Names are Graves

Elizabeth Mikesch


I horned up the folks at MoMA to find the name of this vid. I had to press 1-3-1-3-1. I got hung up on. I had to type shit like:

2010 MoMA video mouth slime
2010 MoMA sand tongue colors
2010 MoMA orange bead lips sea
2010 MoMA mouth escalator vid
2010 MoMA lick green goo glitter spit



I tend not to know the name of anything or anyone. If I go to the bar and people are jizzing references, I can’t keep up.  I vacation to a word or a curtain or a color. I might pinch my wrist. I might hear two notes or some swollen harmony in the trees. I start to sing in my mind or get sad behind the eyes. I let street names blur by. Please don’t talk to me about books. Just start reading at me. Then, don’t tell me what it is! What a cool curse.  What if someone walked up to you with an amazing story, cracked the book and made you listen? This feeling is a little like late night radio.


Slumber Partier

There was a rainstorm the day I found this video again. Watching it was like what I buried in the schoolyard, those time capsules full of frog erasers and pogs and notes to yourself.  When I laid down in my friend’s apartment on the carpet after I watched it again, I closed my eyes for a spell. My gray headache left indents under my overalls. I tried to get back to what it was.


Never the Boys

I would visit this installation near the escalators. I nearly shat myself in a Baby Gap prior to its sighting. When I got shits sick, I was looking at the blown-up face of a baby model. My ass slop was so dark, it felt erudite. My body knew something I didn’t.  I felt myself spread like dye. This was the summer of bags of sweaty bags of my moldy cherry.

Outside Sunnyside

All I remembered of the affects when I would watch what I discovered was called “Green, Pink Caviar” was nauseous like a little lick of pre-cum. Tummy-troubly under the cerebellum bumbling: this how I would ride the train home to Queens after waiting in line on free Fridays to go see the thing. This is when I was learning about writing. It had everything to do with watching mothers’ bottoms sob on the subway. It had nothing to do with what I read or what I knew. That’s how I wrote “Outside Sunnyside”, which is probably my least favorite piece. Maybe I don’t like it because it felt as unfinished as waking up and living your life and then having to go to bed.


Mummies, Next, Mortar

I like taking pictures of shit I don’t understand. I like finding dead animals. Maybe this is my favorite thing about New York: what you won’t master. Language became chewing and swallowing raw eggs. This story, a disaster of expression, happened just before I left for the city, when I was writing up on my roof still a girl. Every place I send it wants it to be retitled, but I can’t let go of it. I like how the name sucks because it feels just right. It’s molassesy, like trying searching for a better word and knowing there won’t be one.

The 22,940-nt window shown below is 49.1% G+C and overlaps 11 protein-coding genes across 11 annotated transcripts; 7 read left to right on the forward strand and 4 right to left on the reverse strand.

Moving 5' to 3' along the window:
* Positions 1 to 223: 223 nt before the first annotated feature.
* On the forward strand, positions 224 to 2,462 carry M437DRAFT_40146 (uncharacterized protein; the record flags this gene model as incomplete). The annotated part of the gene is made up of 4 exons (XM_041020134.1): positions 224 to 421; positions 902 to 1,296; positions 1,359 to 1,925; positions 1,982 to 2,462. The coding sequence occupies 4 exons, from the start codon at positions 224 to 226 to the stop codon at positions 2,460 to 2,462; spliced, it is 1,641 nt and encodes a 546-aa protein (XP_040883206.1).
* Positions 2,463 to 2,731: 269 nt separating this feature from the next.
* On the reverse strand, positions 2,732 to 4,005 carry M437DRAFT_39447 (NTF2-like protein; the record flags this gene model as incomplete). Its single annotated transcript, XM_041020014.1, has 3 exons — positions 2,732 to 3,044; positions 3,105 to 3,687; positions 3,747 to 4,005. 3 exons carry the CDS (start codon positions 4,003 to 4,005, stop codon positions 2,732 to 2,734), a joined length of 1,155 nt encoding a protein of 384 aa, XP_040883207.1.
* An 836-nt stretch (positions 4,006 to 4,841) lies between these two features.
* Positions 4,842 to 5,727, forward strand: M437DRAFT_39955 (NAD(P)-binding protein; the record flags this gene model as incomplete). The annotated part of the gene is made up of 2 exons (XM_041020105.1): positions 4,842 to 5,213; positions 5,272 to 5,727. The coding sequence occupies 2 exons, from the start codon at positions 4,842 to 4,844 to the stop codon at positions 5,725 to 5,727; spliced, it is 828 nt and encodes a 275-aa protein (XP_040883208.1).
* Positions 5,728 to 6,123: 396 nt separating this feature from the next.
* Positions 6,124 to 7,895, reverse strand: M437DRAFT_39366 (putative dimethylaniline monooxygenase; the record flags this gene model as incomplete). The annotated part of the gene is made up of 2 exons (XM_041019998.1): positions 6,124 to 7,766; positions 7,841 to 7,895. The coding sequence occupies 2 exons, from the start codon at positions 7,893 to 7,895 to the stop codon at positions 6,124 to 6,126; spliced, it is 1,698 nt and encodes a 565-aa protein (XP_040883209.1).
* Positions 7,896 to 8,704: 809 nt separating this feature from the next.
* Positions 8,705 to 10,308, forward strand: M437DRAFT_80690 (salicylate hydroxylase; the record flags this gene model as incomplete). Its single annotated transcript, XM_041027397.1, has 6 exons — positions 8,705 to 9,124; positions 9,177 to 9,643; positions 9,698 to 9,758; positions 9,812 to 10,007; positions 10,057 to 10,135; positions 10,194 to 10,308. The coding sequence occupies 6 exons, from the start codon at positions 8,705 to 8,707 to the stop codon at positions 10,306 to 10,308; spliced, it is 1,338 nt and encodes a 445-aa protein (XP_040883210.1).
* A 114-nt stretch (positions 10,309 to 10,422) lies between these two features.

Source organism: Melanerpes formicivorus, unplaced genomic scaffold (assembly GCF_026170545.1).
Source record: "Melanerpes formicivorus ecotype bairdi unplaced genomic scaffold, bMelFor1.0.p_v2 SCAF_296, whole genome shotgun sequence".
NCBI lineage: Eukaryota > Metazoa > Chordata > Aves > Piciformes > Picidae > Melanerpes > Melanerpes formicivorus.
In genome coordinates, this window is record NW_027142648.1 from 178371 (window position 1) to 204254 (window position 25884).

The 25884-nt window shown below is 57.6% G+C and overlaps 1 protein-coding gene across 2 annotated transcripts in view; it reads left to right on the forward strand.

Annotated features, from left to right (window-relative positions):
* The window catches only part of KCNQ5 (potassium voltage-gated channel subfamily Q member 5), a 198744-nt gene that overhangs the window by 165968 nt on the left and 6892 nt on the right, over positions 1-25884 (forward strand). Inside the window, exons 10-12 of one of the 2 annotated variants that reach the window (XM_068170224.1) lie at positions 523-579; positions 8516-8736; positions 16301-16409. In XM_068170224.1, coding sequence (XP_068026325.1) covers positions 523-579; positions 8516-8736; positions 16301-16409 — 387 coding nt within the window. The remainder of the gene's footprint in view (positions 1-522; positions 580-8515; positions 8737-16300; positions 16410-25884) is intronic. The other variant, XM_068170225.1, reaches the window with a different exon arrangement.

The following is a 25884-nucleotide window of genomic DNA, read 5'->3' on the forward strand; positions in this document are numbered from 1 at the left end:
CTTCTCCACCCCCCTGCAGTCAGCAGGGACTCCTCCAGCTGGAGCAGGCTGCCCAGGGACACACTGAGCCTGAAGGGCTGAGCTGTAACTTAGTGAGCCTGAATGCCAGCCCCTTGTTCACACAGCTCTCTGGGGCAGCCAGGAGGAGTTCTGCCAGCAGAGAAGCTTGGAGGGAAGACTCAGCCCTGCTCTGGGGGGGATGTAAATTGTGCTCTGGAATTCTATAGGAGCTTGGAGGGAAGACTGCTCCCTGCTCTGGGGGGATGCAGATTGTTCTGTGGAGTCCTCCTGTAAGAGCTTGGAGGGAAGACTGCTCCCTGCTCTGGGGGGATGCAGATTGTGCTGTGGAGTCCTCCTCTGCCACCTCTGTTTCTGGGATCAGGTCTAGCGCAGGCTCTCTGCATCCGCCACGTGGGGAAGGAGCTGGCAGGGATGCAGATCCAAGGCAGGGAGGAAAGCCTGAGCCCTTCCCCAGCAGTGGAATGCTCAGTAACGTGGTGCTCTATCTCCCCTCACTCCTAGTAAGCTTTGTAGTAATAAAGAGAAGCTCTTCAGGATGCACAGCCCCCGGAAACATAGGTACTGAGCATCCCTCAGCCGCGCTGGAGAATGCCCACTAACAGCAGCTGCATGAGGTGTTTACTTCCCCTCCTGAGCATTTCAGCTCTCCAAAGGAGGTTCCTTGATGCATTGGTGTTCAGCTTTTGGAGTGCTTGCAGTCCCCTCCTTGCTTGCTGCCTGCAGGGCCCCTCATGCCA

Autobiography of the Mere

No one stayed through the whole video. I like that when I first found it, it said the name at the end. It had credits, and a commenter asked “who’s video is this?” The poster said “im affraid i dont remember.. if you find out, please post here so i can credit it properly! tkns!”I found that after all the research. Like, I watched the whole video, and I was so elsewhere that I forgot about the words. I don’t care that Marilyn Minter did it. I don’t want to know anything about an artist’s perspective. Bury it from me, but play the video over my face while I sleep. If something is beautiful, be an amnesiac about it. Set the fuck free, and when it comes back, let it reel you. Understanding -trying to- wrecks everything.


The Kind There Are in Florida

Beauty grows goos of heft. You’ll never get a hold. It’s a voicemail. It’s planning to pull off wearing all white in a bowling alley.  I see myself as beastly, so beauty is something I’m accidentally smearing. How could I can what it says for itself for you? Don’t let me colonize your eyes. I work with a dishwasher named Life, and she runs up to my lips erasing parts of color to keep me drawn in the lines.


Language should fail. Turn it inside of itself, make it mangy and obsolete. If I make sense, I’m agreeing to the terms. I don’t want you to understand, but I want you to listen. That’s the selfish aim of world-making.  I don’t want you to pick apart what you see here and try to say what it means.  When I was writing this book, I was trying to sing to you how it all was. It was like too much sun or not enough money. It was like all of the garbage in the world.


I like the grotesque glittery mouth. Speech broke for me in writing this. It’s like, why? I hung out at Coney Island a lot and felt close to the trash in the water.



Elizabeth Mikesch is the author of Niceties: Aural Ardor, Pardon Me (Calamari Press). Her work has appeared in Unsaid, Bomb, Spork, and elsewhere.